Jonathan King child abuse trial: Surrey Police criticised over collapse
A series of failures with the Surrey Police investigation of Jonathan King for alleged sex offences led to his trial collapsing, a report has found.
Charges against the former pop producer and DJ were thrown out in June 2018 over failure to disclose evidence.
An independent review found mistakes in the police investigation of leadership, supervision and disclosure, and has made 27 recommendations.
King was acquitted of 23 serious sexual assault charges against teenage boys.
The offences, which he had denied, were alleged to have taken place between 1970 and 1988.
The 74-year-old was previously found guilty at the Old Bailey in 2001 of sex offences against five youngsters aged 14 and 15.
'Persons of prominence'
He was released from jail in 2005 after serving half of a seven-year jail term for abusing underage boys between 1983 and 1989.
The review was carried out by Operation Hydrant, which co-ordinates the national policing response to investigations of non-recent child sexual abuse involving persons of prominence.
The four-year investigation into the alleged offences, known as Operation Ravine, was criticised for both the way it was run, and how it was resourced.
The report found that it was understaffed and did not have enough detectives with the right skills.
- Disgraced music mogul says PCC 'must go'
- Music mogul slams police apology
- Jury discharged in music mogul sex trial
It also found that when looking at what documents to disclose to defence lawyers, an investigator used a key word search that was only searching the titles of some documents, not the actual text.
"It is highly likely the prosecution would have survived in the absence of this initial key word search policy," the report said.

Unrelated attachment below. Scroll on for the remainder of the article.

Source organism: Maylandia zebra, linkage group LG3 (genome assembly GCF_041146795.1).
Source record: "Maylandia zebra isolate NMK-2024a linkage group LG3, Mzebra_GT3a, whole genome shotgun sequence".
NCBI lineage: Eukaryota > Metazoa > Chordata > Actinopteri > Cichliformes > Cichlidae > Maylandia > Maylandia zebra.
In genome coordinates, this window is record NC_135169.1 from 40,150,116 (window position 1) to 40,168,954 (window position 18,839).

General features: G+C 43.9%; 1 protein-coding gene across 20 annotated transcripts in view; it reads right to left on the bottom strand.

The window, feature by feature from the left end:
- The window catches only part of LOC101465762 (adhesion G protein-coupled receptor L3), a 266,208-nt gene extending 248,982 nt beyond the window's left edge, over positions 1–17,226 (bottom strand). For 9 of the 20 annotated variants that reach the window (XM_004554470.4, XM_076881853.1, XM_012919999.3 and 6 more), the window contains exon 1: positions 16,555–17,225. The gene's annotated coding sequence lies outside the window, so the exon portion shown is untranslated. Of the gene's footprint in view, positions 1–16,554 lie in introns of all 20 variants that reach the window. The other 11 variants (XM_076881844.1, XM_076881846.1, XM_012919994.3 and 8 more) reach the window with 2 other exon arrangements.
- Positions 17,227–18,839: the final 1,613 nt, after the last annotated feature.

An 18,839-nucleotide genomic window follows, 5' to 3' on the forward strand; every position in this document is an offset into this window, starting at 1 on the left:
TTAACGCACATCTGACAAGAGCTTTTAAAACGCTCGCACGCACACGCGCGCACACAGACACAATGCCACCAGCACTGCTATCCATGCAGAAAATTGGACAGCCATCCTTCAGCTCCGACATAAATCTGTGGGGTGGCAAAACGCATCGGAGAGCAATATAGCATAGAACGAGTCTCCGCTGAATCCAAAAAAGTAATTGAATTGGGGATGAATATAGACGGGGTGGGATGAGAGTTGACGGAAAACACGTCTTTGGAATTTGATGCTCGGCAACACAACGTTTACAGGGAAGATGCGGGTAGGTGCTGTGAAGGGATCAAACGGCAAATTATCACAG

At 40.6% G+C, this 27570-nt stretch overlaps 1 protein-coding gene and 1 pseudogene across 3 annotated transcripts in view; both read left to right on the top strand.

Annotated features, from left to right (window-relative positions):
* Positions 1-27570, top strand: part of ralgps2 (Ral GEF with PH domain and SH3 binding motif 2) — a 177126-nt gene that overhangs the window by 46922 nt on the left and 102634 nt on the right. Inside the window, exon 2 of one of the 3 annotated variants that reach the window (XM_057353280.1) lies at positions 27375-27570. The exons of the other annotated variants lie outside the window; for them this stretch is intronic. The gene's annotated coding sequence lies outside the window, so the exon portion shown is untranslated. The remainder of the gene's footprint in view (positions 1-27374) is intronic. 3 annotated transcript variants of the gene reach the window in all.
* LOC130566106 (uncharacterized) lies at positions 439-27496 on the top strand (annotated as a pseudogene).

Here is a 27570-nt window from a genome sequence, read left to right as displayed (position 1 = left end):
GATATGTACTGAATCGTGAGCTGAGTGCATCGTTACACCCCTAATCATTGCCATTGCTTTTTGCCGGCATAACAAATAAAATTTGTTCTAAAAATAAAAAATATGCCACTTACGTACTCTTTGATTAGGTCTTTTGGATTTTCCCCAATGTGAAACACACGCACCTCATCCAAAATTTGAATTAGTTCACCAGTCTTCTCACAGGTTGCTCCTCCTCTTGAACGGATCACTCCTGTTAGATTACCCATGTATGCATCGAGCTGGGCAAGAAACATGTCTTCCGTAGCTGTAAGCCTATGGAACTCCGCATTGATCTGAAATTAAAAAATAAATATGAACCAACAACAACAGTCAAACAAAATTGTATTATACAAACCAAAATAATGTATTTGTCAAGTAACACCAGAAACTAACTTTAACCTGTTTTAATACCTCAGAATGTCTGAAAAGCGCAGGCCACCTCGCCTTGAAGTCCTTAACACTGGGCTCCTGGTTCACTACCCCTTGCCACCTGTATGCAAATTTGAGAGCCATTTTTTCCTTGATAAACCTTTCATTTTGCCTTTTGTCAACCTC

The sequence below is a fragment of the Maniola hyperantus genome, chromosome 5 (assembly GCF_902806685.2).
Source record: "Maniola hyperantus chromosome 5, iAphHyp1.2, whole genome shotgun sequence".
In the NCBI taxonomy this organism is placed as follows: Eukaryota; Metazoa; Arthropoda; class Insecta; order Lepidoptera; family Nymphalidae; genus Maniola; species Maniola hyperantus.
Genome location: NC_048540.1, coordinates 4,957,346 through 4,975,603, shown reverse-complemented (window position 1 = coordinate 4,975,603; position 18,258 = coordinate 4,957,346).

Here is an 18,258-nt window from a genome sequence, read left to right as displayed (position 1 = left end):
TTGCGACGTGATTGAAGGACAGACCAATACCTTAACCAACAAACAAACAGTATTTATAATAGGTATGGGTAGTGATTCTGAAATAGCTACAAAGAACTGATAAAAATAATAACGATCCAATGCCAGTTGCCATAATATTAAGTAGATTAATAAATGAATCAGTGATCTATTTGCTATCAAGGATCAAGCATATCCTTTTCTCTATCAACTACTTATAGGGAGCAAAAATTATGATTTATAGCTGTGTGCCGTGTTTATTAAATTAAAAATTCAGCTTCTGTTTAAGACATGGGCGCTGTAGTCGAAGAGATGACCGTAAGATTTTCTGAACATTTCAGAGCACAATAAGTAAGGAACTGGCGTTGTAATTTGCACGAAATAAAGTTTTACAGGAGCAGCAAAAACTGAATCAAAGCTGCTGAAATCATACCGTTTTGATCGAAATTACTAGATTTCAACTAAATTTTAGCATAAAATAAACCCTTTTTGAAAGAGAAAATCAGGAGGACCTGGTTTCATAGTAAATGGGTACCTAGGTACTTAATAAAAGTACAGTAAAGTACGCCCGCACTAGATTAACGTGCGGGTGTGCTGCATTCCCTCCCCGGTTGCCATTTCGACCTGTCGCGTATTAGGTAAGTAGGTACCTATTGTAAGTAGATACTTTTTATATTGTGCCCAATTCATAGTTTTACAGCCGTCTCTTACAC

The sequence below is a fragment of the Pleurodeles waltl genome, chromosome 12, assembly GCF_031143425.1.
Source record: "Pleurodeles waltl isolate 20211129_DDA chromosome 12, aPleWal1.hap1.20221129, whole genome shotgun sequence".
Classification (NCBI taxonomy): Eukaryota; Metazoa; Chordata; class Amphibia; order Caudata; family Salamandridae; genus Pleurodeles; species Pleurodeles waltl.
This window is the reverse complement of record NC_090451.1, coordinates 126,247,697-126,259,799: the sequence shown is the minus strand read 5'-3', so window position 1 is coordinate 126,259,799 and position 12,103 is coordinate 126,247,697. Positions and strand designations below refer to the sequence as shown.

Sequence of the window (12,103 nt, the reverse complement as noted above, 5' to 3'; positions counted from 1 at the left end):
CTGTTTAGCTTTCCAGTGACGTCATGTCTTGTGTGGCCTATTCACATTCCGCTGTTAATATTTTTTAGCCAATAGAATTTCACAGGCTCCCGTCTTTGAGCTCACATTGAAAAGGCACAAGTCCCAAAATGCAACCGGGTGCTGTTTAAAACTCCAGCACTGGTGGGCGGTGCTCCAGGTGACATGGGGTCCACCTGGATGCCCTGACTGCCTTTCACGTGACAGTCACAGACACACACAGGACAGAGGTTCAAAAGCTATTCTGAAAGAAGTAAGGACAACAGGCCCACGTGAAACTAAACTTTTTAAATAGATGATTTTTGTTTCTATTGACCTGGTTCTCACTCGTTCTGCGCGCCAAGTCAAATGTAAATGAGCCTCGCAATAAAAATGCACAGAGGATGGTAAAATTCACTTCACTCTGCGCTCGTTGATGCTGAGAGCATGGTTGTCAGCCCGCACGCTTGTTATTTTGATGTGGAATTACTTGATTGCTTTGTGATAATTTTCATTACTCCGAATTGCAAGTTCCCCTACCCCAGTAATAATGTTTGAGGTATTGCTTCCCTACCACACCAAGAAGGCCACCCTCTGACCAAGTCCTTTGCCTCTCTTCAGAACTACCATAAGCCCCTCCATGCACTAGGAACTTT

"That policy was a well-intentioned decision made by a team member employed via an agency, but who was not sufficiently qualified or experienced for the role they were assigned."
Acclaimed producer/pop star to disgraced music mogul:
- Jonathan King wrote and sang his first hit, Everyone's Gone To The Moon, as a Cambridge undergraduate in 1965. It sold 4.5m copies around the world
- He remained at college, becoming one of the first independent record producers, writing and producing other hits, before fronting his own TV series
- He discovered and produced Genesis, with Peter Gabriel as lead singer, and in 1971 produced The Bay City Rollers, singing backing vocals on their first hit
- He ran Decca records in the late 1960s at the age of 22, and again in the late 1970s. He formed his own label, UK Records, producing hits with 10cc
- By the late 1970s, King was a successful British pop producer and pop star, performing several big hits under different pseudonyms
- He once claimed he had 20 Top 30 hits under 20 different aliases
- In the 1990s he was writing and producing The Brits, before taking over A Song for Europe in 1995
- King was arrested in late 2000, and jailed the following year for seven years after being found guilty of four indecent assaults and two serious sexual offences against boys aged 14 and 15, in the 1980s
- He was freed from prison in March 2005 after serving half his sentence, and banned from working with children
- The former music mogul was arrested on suspicion of historical child sex offences in 2015 and released on bail
- He was charged in May 2017, and went on trial in the following June, accused of 24 sexual assault offences against boys between 1970 and 1988
- On 27 June 2018, the jury was discharged and King, then 73, was acquitted
Surrey Police's Deputy Chief Constable, Nev Kemp, said: "We are sorry for the impact this has had on victims and those involved in the case.
"At the heart of all this are a number of victims whose evidence was regrettably never tested in court."
In response to the report, King said while it was "thorough and efficient" he still had "two major areas of disagreement".
In a letter to Richard Fewkes, national co-ordinator of Operation Hydrant, he questioned "the damage done to victims of false allegations", saying "surely Hydrant should be urging the prosecution of liars".
King also questioned police behaviour and said the conduct of individual officers should be examined.
A spokeswoman for Operation Hydrant said it was commissioned by Surrey Police "to co-ordinate an independent review of the issues resulting from the trial of Jonathan King in 2018".
"The review resulted in a report provided to Surrey Police," it added.